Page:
"We did get the information in reference to Officer Simon and the use of OC [pepper] spray, and that's already being investigated," the sergeant is heard saying on the recording.

He adds, "But also I need you to make your actual complaint to A&D Security."

'They Have to Answer'

A&D Security Consultants Inc., which employed Simon at the time of the incidents, is owned by retired MPD officers, including a former sergeant, lieutenant and assistant chief.

"A&D security has to answer," Lucas told the I-Team. "The apartment complex and they have to answer."

The I-Team tried to get answers as well, visiting the Frederick Douglass apartment complex office; its property manager, Edgewood Management; and the offices of A&D Security, where one of the owners, Benjamin Ashe, failed to show up for a scheduled interview.

Even after emailing the videos of the incidents with Simon, Ashe refused to comment on them.

By phone, a representative from Edgewood Management told the I-Team it replaced A&D with another security company last August but would not say whether these incidents had anything to do with that decision. That representative asked for copies of the videos but did not offer any further comment or return subsequent phone calls.

"He's very aggressive and he's not a person you want to run across," said Amin Wilson, who grew up at the apartment complex and still has many friends who live there, including his girlfriend and child.

Wilson still has trouble talking about his encounter with Simon in August 2017, captured on video by a family friend.

Amin Wilson, who had been removed from the property before, accuses the special police officer of pulling a gun on him, pepper-spraying him, dragging him from his car and beating him with a baton. D.C. police have not provided records on the officer, saying the I-Team's Freedom of Information request is still under review.

Wilson had been removed from the complex before, and Simon had spotted him there again. Wilson says he was in the alley next to the complex and leaving when Simon caught up to him.

"He jumped in front of my car and pulled a gun out and the only thing I just realized it was like I couldn't do nothing," Wilson said. "I put my hands up and I thought he was about to kill me."

Wilson says Simon and another officer pepper-sprayed him and dragged him from his car.

"I just remember looking up at the sky and telling God, like, please help me," Wilson said.

Wilson admits he was trying to break free from the officers' grip but says that he was trying to wipe his eyes from the pepper spray while Simon kept hitting him with the baton.

Shortly before the video ends, Simon can be seen punching Wilson in the side with his fist while Wilson is face down on the ground with Simon on top of him.

"I blacked out and then I woke back up I'm in the ambulance. I just kept saying let me go. I just want to go home," Wilson said.

Instead he went to jail, charged with assaulting Simon and unlawful entry of the property. Prosecutors later dropped those charges, too.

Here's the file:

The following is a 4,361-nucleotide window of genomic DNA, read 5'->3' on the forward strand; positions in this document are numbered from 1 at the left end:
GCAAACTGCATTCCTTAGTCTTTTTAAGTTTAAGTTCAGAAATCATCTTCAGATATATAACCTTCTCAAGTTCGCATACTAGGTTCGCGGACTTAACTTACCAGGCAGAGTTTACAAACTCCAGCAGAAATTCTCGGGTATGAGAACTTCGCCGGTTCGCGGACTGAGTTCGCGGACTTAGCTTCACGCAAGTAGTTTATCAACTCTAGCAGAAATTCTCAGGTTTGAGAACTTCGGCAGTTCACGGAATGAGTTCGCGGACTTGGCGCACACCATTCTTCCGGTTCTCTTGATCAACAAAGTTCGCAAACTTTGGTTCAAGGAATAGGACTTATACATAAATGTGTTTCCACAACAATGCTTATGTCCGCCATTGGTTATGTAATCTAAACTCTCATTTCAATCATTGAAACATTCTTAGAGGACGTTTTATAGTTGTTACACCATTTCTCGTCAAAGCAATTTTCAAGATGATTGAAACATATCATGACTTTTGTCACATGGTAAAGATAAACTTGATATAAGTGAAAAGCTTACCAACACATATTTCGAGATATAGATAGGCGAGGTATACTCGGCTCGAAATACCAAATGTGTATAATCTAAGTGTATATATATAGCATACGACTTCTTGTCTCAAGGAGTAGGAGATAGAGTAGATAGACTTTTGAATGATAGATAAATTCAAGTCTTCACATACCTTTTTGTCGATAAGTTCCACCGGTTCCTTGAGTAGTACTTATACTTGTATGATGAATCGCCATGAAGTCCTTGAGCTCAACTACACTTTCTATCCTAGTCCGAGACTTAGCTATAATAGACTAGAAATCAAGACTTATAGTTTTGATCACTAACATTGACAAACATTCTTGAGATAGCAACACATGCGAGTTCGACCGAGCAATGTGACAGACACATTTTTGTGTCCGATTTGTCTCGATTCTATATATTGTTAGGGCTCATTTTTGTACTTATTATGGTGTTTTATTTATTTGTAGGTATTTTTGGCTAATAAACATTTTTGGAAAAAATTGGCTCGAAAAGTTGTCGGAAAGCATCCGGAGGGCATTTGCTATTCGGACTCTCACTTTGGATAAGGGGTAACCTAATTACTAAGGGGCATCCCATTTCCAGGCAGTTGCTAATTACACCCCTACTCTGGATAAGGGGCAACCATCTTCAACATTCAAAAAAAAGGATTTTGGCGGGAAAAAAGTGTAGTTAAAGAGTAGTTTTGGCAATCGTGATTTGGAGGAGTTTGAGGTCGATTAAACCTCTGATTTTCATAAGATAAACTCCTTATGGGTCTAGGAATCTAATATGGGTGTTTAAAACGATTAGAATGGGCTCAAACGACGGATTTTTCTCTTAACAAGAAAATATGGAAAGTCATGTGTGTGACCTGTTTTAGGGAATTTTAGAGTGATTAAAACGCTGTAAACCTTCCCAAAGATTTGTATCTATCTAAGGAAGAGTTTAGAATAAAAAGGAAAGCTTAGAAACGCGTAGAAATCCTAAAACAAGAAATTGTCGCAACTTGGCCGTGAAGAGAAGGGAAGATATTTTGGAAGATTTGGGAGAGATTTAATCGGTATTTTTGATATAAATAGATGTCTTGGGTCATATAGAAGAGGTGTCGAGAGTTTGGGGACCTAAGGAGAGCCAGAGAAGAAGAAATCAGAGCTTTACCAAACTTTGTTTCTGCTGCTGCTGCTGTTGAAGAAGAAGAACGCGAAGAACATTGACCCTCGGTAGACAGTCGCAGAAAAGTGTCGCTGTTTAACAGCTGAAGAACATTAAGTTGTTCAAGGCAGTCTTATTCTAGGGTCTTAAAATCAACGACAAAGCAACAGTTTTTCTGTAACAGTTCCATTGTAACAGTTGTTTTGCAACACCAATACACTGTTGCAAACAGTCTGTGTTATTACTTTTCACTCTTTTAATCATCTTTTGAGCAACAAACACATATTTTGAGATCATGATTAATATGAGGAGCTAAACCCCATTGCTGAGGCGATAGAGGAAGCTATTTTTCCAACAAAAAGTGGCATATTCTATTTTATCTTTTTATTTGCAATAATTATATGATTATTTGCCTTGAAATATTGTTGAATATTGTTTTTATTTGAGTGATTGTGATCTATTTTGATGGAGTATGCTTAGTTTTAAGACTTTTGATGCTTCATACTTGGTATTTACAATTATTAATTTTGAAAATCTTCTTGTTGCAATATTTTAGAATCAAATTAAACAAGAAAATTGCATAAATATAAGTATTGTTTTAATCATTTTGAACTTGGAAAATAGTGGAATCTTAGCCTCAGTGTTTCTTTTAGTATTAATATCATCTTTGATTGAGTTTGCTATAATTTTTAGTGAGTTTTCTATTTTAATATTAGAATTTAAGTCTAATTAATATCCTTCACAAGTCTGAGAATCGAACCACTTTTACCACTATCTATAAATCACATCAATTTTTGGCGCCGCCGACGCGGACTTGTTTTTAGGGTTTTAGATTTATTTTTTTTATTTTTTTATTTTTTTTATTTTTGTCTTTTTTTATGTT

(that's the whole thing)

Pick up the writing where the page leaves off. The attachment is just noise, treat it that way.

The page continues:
But just like the others, Wilson told the I-Team he was turned away when he tried to complain to MPD.

"You just need to listen to the person, hear both sides, but it's like they don't do that," Wilson said.

'This Security Badge Is Really Saving Him'

MPD declined the I-Team's request for an on-camera interview but said it disciplined more than 100 special police officers last year.

The head of that division said, "SOMB does not prohibit citizens from filing a complaint."

He was unaware of the incidents above and retired the day after he answered the I-Team's questions.

After leaving messages for Simon at the security company, the I-Team found him outside in the parking lot and attempted to ask him about the incidents.

He drove away without rolling down the window.

Ashe initially told the I-Team, by phone, that Simon briefly stopped working for him last year but returned and was currently working at A&D this year. In a later phone conversation, Ashe said Simon was no longer "working under him" and was instead working for a company called PChange Protective Services, which occupies a neighboring office in the same building and is owned by Ashe's son, according to his LinkedIn profile.

PChange told the I-Team it had no officer named John Simon.

Since the I-Team started asking about his license, it has been switched to an inactive status, meaning he can't work in D.C. until he officially affiliates with a security company.

However, the I-Team spotted him in the parking lot of the A&D/PChange building in what appeared to be a uniform and carrying a lunch box after the security companies were removed from his license.

MPD has not said whether Simon has ever been disciplined.

"I feel like this security badge is really saving him, and it's not fair. It's not fair at all," Lucas said.

The residents have retained a lawyer and are considering legal action.

Reported by Jodie Fleischer, produced by Rick Yarborough, shot by Steve Jones and Jeff Piper, and edited by Jeff Piper.